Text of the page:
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Qiao Zheng, Sarah M Dunlap, Jinling Zhu, Erinn Downs-Kelly, Jeremy Rich, Stephen D Hursting, Nathan A Berger, and Ofer Reizes

Obesity increases both the risk and mortality associated with many types of cancer including that of the breast. In mice, obesity increases both incidence of spontaneous tumors and burden of transplanted tumors. Our findings identify leptin, an adipose secreted cytokine, in promoting increased mammary tumor burden in obese mice and provide a link between this adipokine and cancer. Using a transplantable tumor that develops spontaneously in the murine mammary tumor virus-Wnt-1 transgenic mice, we show that tumors transplanted into obese leptin receptor (LepRb)-deficient (db/db) mice grow to eight times the volume of tumors transplanted into lean wild-type (WT) mice. However, tumor outgrowth and overall tumor burden is reduced in obese, leptin-deficient (ob/ob) mice. The residual tumors in ob/ob mice contain fewer undifferentiated tumor cells (keratin 6 immunopositive) compared with WT or db/db mice. Furthermore, tumors in ob/ob mice contain fewer cells expressing phosphorylated Akt, a growth promoting kinase activated by the LepRb, compared with WT and db/db mice. In vivo limiting dilution analysis of residual tumors from ob/ob mice indicated reduced tumor initiating activity suggesting fewer cancer stem cells (CSCs). The tumor cell populations reduced by leptin deficiency were identified by fluorescence-activated cell sorting and found to express LepRb. Finally, LepRb expressing tumor cells exhibit stem cell characteristics based on the ability to form tumorspheres in vitro and leptin promotes their survival. These studies provide critical new insight on the role of leptin in tumor growth and implicate LepRb as a CSC target.

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Qiao Zheng, Lauren Banaszak, Sarah Fracci, Diana Basali, Sarah M Dunlap, Stephen D Hursting, Jeremy N Rich, Anita B Hjlemeland, Amit Vasanji, Nathan A Berger, Justin D Lathia, and Ofer Reizes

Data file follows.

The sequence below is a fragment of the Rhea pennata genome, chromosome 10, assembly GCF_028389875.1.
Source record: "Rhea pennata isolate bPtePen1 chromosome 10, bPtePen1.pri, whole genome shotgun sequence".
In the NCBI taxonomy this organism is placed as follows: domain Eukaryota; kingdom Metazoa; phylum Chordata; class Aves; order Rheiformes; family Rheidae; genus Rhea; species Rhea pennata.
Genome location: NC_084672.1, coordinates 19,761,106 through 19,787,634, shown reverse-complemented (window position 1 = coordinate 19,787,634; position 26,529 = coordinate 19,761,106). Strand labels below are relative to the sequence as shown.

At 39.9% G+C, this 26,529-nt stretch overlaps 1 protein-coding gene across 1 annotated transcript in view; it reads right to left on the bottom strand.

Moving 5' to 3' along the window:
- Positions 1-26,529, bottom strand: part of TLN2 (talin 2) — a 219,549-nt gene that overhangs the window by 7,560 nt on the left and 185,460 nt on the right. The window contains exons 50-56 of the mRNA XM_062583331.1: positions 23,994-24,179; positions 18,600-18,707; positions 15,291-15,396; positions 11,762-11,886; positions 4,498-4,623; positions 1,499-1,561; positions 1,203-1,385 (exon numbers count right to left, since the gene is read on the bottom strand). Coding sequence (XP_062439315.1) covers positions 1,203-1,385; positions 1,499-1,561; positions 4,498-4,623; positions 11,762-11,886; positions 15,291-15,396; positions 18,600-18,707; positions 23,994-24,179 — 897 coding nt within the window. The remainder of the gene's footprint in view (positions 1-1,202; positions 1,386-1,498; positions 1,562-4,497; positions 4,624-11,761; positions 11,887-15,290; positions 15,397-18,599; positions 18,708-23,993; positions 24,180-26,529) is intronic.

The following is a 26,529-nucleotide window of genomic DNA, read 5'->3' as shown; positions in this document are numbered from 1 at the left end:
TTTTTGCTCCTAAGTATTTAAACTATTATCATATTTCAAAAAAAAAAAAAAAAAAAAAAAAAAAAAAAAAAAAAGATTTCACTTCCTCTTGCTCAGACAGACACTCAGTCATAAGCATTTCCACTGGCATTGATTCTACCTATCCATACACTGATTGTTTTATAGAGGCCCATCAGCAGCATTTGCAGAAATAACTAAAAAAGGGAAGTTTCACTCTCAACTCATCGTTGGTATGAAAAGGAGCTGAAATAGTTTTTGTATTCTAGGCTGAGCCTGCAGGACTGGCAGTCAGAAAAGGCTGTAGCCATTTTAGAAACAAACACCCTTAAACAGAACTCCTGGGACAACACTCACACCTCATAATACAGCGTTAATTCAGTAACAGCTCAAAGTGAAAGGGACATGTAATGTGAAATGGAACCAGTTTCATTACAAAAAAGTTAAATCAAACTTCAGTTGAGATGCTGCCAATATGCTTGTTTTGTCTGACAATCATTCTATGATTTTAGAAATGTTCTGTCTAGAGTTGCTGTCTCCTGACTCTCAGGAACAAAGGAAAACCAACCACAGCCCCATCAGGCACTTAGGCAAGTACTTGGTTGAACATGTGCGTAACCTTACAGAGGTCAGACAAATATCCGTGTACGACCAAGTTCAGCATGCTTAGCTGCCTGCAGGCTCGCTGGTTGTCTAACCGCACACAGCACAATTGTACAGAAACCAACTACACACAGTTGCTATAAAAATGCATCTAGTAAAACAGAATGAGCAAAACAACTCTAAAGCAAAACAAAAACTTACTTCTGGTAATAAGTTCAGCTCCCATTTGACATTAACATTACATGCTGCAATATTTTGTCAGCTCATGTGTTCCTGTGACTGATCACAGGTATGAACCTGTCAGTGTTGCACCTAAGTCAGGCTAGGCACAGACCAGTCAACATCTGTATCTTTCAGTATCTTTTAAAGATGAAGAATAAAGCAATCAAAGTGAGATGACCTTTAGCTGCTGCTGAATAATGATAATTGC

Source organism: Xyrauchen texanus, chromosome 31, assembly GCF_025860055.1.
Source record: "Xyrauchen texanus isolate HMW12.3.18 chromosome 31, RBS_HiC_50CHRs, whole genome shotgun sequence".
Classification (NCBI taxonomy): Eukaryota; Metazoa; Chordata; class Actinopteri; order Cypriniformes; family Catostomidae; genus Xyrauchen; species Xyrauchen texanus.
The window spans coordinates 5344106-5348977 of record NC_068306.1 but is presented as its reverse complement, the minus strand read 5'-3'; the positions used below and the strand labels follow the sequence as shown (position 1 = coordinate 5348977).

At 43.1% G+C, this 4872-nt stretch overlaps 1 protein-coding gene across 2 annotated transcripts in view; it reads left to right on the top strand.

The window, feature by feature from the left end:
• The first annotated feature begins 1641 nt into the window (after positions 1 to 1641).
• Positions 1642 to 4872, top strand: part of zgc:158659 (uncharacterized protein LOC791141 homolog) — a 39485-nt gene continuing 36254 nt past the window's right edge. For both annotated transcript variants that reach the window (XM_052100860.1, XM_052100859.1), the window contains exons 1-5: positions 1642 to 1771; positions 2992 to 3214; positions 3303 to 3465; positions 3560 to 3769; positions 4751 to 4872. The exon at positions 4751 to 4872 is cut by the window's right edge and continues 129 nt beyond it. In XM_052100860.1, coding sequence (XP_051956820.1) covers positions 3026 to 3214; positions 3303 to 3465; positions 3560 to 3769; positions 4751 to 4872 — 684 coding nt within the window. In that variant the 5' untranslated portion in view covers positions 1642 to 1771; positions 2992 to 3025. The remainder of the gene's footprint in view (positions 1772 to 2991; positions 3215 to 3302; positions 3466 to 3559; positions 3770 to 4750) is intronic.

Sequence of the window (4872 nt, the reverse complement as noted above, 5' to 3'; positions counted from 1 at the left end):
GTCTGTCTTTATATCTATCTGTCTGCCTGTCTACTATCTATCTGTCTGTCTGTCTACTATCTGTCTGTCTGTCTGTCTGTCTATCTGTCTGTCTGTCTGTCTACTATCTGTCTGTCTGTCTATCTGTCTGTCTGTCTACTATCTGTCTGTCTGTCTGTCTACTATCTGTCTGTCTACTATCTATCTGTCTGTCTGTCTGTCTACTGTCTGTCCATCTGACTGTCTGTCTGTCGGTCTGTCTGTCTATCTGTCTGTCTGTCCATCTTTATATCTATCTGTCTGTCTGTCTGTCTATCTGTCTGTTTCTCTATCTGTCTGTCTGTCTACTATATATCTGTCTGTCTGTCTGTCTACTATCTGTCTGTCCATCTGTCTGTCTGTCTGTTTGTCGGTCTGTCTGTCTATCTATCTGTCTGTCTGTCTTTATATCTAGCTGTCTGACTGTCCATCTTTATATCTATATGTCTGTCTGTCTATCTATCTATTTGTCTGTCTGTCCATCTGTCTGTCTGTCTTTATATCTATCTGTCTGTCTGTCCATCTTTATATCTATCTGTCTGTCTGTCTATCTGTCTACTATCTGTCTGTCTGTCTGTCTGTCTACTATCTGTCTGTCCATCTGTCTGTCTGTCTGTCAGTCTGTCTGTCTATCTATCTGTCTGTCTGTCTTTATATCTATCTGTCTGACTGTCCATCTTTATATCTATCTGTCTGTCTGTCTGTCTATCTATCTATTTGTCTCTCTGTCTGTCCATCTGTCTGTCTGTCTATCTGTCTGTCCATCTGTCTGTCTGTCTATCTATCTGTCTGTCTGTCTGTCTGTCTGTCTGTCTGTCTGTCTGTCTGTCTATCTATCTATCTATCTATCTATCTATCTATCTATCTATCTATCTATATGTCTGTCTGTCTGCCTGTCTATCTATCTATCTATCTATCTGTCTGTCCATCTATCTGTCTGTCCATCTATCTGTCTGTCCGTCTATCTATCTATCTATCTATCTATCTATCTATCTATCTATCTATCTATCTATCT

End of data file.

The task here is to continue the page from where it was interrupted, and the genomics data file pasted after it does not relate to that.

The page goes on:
Despite new therapies, breast cancer continues to be the second leading cause of cancer mortality in women, a consequence of recurrence and metastasis. In recent years, a population of cancer cells has been identified, called cancer stem cells (CSCs) with self-renewal capacity, proposed to underlie tumor recurrence and metastasis. We previously showed that the adipose tissue cytokine LEPTIN, increased in obesity, promotes the survival of CSCs in vivo. Here, we tested the hypothesis that the leptin receptor (LEPR), expressed in mammary cancer cells, is necessary for maintaining CSC-like and metastatic properties. We silenced LEPR via shRNA lentivirus transduction and determined that the expression of stem cell self-renewal transcription factors NANOG, SOX2, and OCT4 (POU5F1) is inhibited. LEPR-NANOG signaling pathway is conserved between species because we can rescue NANOG expression in human LEPR-silenced cells with the mouse LepR. Using a NANOG promoter GFP reporter, we showed that LEPR is enriched in NANOG promoter active (GFP+) cells. In lineage tracing studies, we showed that the GFP+ cells divide in a symmetric and asymmetric manner. LEPR-silenced MDA-MB-231 cells exhibit a mesenchymal to epithelial transition morphologically, increased E-CADHERIN and decreased VIMENTIN expression compared with control cells. Finally, LEPR-silenced cells exhibit reduced cell proliferation, self-renewal in tumor sphere assays, and tumor outgrowth in xenotransplant studies. Given the emergence of NANOG as a pro-carcinogenic protein in multiple cancers, these studies suggest that inhibition of LEPR may be a promising therapeutic approach to inhibit NANOG and thereby neutralize CSC functions.